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Department of Anthropology and Sociology

The Anthropology of Space, Place and Architecture

Course Code:
Unit value:
Year of study:
Year 3
Taught in:
Term 2
The course introduces various approaches to studying space, place and architecture, and provides a framework for critically assessing the historical, cultural and social significance of these concepts.

The principal aim is to challenge notions of ‘space’ as a reified entity which is conceptualised and inhabited in a universal manner, and to cultivate a more complex understanding of the processes of human agency which manipulate, produce and re-produce space as perhaps the most significant and crucial component of any material culture.


The theory presented in this course builds on the students’ theoretical background acquired in the second-year Theory in Anthropology course, and it will compliment many of the theoretical issues covered in the third-year Contemporary Trends course.

The ethnographic examples of space, place and architecture discussed in the lectures and tutorials cover a wide number of regions including the Near and Middle East, Asia and Africa, and thus the course also builds upon the students’ second-year ethnographic studies.

Objectives and learning outcomes of the course

Students will study various anthropological and social theories applied to the study of space, place and architecture in a variety of cultural and social settings (including London and the SOAS regions).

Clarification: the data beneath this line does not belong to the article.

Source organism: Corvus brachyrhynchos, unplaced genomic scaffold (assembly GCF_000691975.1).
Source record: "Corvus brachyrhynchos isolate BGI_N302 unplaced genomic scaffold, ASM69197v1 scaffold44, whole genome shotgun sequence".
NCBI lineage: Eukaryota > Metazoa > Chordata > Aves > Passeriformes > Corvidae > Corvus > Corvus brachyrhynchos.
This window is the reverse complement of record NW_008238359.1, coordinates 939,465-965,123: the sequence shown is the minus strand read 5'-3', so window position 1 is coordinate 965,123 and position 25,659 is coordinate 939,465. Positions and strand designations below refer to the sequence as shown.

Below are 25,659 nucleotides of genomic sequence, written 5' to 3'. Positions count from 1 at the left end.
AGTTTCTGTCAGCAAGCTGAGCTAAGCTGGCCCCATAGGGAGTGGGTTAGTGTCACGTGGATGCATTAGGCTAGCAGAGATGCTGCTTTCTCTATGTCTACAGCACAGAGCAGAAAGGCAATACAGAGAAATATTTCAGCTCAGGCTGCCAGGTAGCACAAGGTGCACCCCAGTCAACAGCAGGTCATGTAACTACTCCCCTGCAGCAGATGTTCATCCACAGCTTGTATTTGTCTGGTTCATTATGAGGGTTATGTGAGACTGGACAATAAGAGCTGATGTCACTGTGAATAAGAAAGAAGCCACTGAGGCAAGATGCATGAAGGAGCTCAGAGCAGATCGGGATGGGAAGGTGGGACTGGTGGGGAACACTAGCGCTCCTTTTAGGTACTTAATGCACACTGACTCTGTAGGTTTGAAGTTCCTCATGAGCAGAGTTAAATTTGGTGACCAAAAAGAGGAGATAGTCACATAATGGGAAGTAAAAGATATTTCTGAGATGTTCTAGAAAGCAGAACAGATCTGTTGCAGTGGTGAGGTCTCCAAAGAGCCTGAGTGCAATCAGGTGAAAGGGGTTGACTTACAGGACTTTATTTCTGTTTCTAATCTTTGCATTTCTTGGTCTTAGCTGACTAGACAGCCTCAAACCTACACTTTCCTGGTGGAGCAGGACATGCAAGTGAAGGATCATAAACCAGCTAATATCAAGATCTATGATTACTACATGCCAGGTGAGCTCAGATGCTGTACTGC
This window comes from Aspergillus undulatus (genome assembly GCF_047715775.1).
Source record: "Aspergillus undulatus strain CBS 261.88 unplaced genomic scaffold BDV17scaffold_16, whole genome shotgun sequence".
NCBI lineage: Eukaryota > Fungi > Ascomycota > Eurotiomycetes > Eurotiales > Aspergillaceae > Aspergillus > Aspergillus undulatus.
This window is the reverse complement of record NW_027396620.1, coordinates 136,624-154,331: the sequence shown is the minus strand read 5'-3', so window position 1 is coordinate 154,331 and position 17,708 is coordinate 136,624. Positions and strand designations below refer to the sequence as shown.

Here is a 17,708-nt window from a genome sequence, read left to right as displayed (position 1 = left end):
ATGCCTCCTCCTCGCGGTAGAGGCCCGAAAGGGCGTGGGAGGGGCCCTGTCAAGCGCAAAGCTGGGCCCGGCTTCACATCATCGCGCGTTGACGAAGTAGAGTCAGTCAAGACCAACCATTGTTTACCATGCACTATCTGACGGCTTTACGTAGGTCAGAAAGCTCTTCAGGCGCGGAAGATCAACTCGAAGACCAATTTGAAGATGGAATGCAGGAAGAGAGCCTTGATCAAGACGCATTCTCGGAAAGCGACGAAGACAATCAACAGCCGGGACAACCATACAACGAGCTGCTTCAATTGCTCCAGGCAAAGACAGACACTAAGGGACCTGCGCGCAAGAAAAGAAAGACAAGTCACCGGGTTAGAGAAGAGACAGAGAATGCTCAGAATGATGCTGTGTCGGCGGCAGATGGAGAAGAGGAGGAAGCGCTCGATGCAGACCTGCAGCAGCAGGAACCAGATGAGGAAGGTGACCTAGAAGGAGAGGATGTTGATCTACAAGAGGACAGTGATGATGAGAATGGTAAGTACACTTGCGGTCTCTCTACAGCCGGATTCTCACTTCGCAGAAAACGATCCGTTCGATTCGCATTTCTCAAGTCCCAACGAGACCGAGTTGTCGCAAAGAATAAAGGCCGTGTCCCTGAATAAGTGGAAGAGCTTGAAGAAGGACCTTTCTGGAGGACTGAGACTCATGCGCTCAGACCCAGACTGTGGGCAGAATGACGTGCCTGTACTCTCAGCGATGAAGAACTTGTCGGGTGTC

Students will learn how to:
  • critically assess data from texts, various forms of visual media, and
    digital sources (including documentary film, and web and electronic data sources); 
  • solve problems of conflicting sources and conflicting interpretations; 
  • locate materials and use search sources (including research library catalogues) and other relevant sources; 
  • and conduct a small component of fieldwork.
Intellectual (thinking) Skills
  • Capacity to discuss anthropological issues concerning space, place and architecture in an articulate, informed and impartial manner.
  • Ability to frame and present an argument.
  • Ability to absorb, process and distinguish descriptive and interpretative material.
  • Capacity to think both critically and creatively about anthropological issues and topics.
Transferable Skills

The programme will encourage students to:

  • Write concisely and with clarity.
  • Communicate ideas both orally and with the aid of visual material.
  • Engage critically with debates on social and cultural issues, to pose relevant questions, and to formulate and orally communicate ideas with clarity and precision.
  • Explore a variety of sources for research materials.
  • Develop research methods and elementary fieldwork skills.
  • Possess basic computer skills and ability to use basic software packages.
  • Work to deadlines and standards.
  • Develop self-reflexiveness.
  • Develop awareness of the relativity of diverse social structures, cultural values, beliefs and attitudes.
  • Assess the validity and cogency of arguments.
  • Make judgments involving complex factors.

Method of assessment

Coursework 1 (10%), Coursework 2 (80%), Oral presentation (10%).